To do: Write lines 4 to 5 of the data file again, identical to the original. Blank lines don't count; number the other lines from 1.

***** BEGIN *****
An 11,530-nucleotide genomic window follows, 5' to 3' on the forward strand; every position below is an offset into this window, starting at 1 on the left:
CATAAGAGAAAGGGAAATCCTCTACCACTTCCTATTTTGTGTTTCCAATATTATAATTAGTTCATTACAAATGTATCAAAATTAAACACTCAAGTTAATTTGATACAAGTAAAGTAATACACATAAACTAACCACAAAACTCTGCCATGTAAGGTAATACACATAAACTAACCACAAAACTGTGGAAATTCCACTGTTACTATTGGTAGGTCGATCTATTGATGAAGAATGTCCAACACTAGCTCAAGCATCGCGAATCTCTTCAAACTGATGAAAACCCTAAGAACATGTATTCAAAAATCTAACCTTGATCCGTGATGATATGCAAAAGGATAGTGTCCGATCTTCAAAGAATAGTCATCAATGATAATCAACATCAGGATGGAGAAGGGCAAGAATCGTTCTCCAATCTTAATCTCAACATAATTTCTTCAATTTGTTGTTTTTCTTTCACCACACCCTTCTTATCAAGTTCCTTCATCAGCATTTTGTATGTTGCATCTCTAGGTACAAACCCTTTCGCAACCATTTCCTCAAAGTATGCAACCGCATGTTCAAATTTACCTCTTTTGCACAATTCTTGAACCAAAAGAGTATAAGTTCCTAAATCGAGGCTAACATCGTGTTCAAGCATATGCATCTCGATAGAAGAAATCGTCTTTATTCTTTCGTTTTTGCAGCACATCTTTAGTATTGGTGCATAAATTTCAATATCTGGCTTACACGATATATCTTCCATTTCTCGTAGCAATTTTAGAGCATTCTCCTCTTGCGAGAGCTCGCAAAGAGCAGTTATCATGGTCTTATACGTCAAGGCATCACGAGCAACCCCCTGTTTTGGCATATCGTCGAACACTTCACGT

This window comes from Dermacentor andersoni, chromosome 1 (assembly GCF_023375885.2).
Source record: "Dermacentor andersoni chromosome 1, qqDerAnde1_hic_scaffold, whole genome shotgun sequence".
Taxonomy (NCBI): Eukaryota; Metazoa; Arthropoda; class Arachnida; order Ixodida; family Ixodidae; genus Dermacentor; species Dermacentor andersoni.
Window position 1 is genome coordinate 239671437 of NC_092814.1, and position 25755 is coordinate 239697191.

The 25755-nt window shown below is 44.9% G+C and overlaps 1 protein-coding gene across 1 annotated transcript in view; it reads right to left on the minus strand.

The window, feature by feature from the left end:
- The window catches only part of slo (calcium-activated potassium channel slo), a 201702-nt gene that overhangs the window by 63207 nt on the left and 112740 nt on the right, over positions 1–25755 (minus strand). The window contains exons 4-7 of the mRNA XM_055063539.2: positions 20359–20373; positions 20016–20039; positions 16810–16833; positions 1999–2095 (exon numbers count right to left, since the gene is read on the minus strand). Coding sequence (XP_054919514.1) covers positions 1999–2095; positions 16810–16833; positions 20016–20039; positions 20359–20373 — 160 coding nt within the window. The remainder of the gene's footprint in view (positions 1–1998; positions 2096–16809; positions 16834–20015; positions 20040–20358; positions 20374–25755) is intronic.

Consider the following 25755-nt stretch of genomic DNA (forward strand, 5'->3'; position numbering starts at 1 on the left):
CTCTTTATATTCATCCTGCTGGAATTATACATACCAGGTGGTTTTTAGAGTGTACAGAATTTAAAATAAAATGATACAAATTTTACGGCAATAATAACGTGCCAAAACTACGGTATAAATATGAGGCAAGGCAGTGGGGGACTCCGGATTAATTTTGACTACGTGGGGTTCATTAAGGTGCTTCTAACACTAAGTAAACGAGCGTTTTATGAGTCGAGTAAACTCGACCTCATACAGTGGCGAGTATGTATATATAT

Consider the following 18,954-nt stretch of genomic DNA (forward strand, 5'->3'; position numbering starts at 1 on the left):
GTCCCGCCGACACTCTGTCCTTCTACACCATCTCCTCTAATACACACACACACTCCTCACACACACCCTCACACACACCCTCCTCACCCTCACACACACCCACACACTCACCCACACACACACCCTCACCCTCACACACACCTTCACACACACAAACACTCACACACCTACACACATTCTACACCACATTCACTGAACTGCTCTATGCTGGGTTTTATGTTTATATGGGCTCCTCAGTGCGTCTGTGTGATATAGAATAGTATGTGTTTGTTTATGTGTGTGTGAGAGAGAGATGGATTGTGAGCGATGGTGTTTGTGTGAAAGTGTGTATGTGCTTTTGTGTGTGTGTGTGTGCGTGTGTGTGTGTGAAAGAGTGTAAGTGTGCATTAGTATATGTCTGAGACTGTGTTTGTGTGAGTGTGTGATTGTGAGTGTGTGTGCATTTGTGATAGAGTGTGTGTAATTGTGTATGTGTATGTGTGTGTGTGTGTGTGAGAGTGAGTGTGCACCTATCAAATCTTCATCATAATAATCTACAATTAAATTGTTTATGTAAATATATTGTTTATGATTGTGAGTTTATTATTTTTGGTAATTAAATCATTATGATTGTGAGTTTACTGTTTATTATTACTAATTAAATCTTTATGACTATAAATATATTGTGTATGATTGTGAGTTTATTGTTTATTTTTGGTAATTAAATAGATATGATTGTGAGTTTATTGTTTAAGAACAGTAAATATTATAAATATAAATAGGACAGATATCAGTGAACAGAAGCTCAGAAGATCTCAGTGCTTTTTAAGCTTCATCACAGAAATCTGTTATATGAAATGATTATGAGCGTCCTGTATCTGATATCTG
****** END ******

Source record: "Dermacentor andersoni chromosome 1, qqDerAnde1_hic_scaffold, whole genome shotgun sequence".
Taxonomy (NCBI): Eukaryota; Metazoa; Arthropoda; class Arachnida; order Ixodida; family Ixodidae; genus Dermacentor; species Dermacentor andersoni.